Mammography associated to breast cancer incidence increase with no reduction in mortality

Mammography does not “reduce breast cancer deaths”

Image of a mammography-plate
Mammography for detection of breast cancer does not reduce the number of deaths from the disease and may actually lead to overdiagnosis, according to a new study published in JAMA Internal Medicine. Image by Grant Hutchinson.

2015 Study Abstract

Screening mammography rates vary considerably by location in the United States, providing a natural opportunity to investigate the associations of screening with breast cancer incidence and mortality, which are subjects of debate.

To examine the associations between rates of modern screening mammography and the incidence of breast cancer, mortality from breast cancer, and tumor size.

Design, Setting, and Participants
An ecological study of 16 million women 40 years or older who resided in 547 counties reporting to the Surveillance, Epidemiology, and End Results cancer registries during the year 2000. Of these women, 53 207 were diagnosed with breast cancer that year and followed up for the next 10 years. The study covered the period January 1, 2000, to December 31, 2010, and the analysis was performed between April 2013 and March 2015.

Extent of screening in each county, assessed as the percentage of included women who received a screening mammogram in the prior 2 years.

Main Outcomes and Measures
Breast cancer incidence in 2000 and incidence-based breast cancer mortality during the 10-year follow-up. Incidence and mortality were calculated for each county and age adjusted to the US population.

Across US counties, there was a positive correlation between the extent of screening and breast cancer incidence (weighted r = 0.54; P < .001) but not with breast cancer mortality (weighted r = 0.00; P = .98). An absolute increase of 10 percentage points in the extent of screening was accompanied by 16% more breast cancer diagnoses (relative rate [RR], 1.16; 95% CI, 1.13-1.19) but no significant change in breast cancer deaths (RR, 1.01; 95% CI, 0.96-1.06). In an analysis stratified by tumor size, we found that more screening was strongly associated with an increased incidence of small breast cancers (≤2 cm) but not with a decreased incidence of larger breast cancers (>2 cm). An increase of 10 percentage points in screening was associated with a 25% increase in the incidence of small breast cancers (RR, 1.25; 95% CI, 1.18-1.32) and a 7% increase in the incidence of larger breast cancers (RR, 1.07; 95% CI, 1.02-1.12).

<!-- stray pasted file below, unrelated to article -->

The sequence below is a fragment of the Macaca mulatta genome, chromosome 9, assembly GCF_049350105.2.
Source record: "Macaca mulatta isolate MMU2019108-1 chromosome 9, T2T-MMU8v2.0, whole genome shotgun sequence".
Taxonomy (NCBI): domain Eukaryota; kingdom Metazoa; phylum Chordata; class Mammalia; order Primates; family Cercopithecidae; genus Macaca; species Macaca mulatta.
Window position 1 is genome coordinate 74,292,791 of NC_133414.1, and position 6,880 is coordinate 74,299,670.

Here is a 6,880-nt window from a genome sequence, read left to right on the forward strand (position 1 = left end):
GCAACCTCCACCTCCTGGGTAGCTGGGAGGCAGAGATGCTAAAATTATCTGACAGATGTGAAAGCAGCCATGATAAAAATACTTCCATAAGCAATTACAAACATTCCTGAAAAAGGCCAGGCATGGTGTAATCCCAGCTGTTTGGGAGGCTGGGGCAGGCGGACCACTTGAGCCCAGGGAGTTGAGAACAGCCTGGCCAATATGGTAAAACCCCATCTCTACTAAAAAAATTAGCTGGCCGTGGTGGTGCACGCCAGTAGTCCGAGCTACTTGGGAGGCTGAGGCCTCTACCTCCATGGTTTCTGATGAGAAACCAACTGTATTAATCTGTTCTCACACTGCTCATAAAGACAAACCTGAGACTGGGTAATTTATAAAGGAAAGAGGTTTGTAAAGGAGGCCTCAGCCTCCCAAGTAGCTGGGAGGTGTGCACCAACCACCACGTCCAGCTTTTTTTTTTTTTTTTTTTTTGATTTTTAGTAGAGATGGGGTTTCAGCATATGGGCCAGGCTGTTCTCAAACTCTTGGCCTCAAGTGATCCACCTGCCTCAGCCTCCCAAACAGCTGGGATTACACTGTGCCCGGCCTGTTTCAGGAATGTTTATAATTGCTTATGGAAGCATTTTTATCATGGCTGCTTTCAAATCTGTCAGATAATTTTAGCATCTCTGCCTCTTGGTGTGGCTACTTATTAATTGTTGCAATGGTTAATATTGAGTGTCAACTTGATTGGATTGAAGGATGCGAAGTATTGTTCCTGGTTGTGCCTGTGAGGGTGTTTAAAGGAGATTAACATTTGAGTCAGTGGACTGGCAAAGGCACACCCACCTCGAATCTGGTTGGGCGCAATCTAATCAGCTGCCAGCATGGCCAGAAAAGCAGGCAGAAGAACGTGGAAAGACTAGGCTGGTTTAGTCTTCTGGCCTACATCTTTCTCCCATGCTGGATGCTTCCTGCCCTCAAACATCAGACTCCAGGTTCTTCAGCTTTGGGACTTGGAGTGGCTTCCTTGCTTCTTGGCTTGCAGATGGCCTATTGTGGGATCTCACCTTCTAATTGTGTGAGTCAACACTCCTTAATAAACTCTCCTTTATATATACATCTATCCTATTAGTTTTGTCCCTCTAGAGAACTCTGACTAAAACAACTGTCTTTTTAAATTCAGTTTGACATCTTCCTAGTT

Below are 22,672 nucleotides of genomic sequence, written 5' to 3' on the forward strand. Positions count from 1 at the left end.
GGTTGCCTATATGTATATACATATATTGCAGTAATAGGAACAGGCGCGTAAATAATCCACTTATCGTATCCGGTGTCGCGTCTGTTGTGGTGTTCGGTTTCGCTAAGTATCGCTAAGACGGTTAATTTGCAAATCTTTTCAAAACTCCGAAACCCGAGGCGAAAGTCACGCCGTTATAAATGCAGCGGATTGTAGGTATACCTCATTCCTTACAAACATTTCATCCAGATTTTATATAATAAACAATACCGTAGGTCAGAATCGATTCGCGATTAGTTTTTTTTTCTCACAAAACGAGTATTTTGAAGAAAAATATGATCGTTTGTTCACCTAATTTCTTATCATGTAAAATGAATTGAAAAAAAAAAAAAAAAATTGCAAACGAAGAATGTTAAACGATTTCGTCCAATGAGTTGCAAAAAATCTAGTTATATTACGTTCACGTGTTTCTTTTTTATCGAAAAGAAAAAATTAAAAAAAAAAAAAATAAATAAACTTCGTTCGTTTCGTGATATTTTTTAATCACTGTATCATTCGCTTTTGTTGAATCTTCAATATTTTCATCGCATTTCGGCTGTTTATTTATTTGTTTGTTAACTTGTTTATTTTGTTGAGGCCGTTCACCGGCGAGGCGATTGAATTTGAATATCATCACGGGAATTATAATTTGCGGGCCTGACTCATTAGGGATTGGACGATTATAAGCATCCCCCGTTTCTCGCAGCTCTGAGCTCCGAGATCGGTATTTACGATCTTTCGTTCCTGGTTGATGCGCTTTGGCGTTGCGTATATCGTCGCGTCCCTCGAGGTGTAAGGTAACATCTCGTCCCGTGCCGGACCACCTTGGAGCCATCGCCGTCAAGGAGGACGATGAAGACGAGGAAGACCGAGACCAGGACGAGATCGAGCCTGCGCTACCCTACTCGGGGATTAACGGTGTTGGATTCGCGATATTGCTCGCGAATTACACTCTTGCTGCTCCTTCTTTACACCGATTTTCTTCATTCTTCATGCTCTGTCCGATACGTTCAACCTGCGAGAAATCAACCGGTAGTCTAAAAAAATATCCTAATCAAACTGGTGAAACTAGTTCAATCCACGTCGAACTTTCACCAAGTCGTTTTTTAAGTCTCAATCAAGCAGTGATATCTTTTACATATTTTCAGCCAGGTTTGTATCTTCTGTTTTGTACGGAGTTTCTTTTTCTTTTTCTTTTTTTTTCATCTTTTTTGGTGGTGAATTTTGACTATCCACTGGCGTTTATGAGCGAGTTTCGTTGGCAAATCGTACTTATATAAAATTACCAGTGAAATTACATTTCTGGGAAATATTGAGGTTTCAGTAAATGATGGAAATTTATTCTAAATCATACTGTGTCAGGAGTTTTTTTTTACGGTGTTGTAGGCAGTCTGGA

Conclusions and Relevance
When analyzed at the county level, the clearest result of mammography screening is the diagnosis of additional small cancers. Furthermore, there is no concomitant decline in the detection of larger cancers, which might explain the absence of any significant difference in the overall rate of death from the disease. Together, these findings suggest widespread overdiagnosis.

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4 thoughts on “Mammography associated to breast cancer incidence increase with no reduction in mortality”

  1. I am in favour of breast mammograph after being diagnosed the first time I had breast cancer. I examined my breast regulary bu was not prepared when I had my first mammograph. From there I was diagnosed twice and each time it was for breast cancer then a double mascectomy. Thank goodness for this test as I might have not been around today. I also took Primodos in 1974 to diagnose a pregnancy. MY son was born with multiple abnormalities to his penis, testicles, kidney damage and a serious heart defect. Was Primodos a synethic oestrogen responsible for our trauma in life.

    1. Thanks for sharing your views on this matter. We’re glad that our blog offers a platform for discussion and exchange about personal experiences of complex and difficult issues.

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